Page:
Welcome, Friend!

It looks like you're new here. If you want to get involved, click one of these buttons!

Veritas-Health LLC has recently released patient forums to our Arthritis-Health web site.

Please visit http://www.arthritis-health.com/forum

There are several patient story videos on Spine-Health that talk about Arthritis. Search on Patient stories
Protect anonymity
We strongly suggest that members do not include their email addresses. Once that is published , your email address is available to anyone on the internet , including hackers.

All discussions and comments that contain an external URL will be automatically moved to the spam queue. No external URL pointing to a medical web site is permitted. Forum rules also indicate that you need prior moderator approval. If you are going to post an external URL, contact one of the moderators to get their approval.
Attention New Members
Your initial discussion or comment automatically is sent to a moderator's approval queue before it can be published.
There are no medical professionals on this forum side of the site. Therefore, no one is capable or permitted to provide any type of medical advice.
This includes any analysis, interpretation, or advice based on any diagnostic test

Please Share Your Tips/Ideas etc for doing household type chores, Or any chore

MsHumptyDumptyMMsHumptyDumpty Posts: 1,567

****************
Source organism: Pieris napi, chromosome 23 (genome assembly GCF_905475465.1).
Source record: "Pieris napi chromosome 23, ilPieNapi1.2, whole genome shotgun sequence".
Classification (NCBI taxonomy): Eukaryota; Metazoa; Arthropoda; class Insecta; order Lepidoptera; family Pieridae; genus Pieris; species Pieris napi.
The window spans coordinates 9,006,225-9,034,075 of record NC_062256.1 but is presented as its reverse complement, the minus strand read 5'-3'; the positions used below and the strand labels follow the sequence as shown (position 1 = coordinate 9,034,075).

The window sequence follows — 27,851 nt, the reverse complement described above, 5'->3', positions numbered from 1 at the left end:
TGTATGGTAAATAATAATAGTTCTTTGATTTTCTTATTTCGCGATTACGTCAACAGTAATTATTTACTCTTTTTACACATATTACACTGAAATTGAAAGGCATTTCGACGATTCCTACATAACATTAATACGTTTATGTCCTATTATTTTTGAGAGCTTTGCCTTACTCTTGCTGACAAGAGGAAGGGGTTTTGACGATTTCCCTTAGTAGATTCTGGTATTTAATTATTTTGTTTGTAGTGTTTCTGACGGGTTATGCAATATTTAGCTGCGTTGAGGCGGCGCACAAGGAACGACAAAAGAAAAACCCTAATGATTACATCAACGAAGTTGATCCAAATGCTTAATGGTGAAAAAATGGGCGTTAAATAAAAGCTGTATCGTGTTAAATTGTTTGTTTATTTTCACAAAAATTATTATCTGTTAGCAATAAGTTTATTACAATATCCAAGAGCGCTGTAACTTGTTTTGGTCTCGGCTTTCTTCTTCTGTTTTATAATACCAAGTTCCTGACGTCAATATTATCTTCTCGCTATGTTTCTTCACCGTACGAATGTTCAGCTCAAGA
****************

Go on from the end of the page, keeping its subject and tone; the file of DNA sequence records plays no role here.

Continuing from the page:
edited 06/11/2012 - 8:59 AM in Water Cooler
I thought of this idea tonight after I responded to a member asking for ideas on how to clean her kitchen floor without hurting her back.

Most of us have had to learn new ways to do many different things around the house, with vehicles, outside chores etc.

**Guys you are more then welcome to share here too :D

Please share as many tips or ideas as you want to on how you do your chores now.

I have a back injury, 2 fake knees and walk with a cane.

1. Grocery Shopping -
I grocery shop a lot more often now so that I don't have to make 2 or 3 trips to my car. There are times when I come home I am hurting so bad that I could not go back out for other items in the car.

I carry a cloth bag made to carry groceries in and I load it myself after I go through check out. Most of the time all my items will fit into the cloth bag.

2. Scrubbing Floors -
Until my knees went (I got fake ones now) I did my floors on my hands and knees and boy where they ever clean lol Once I was down I often did my lower cupboards and lower parts of stove, dishwasher, frig etc. It was a huge help as I did not have to bend to do any of it.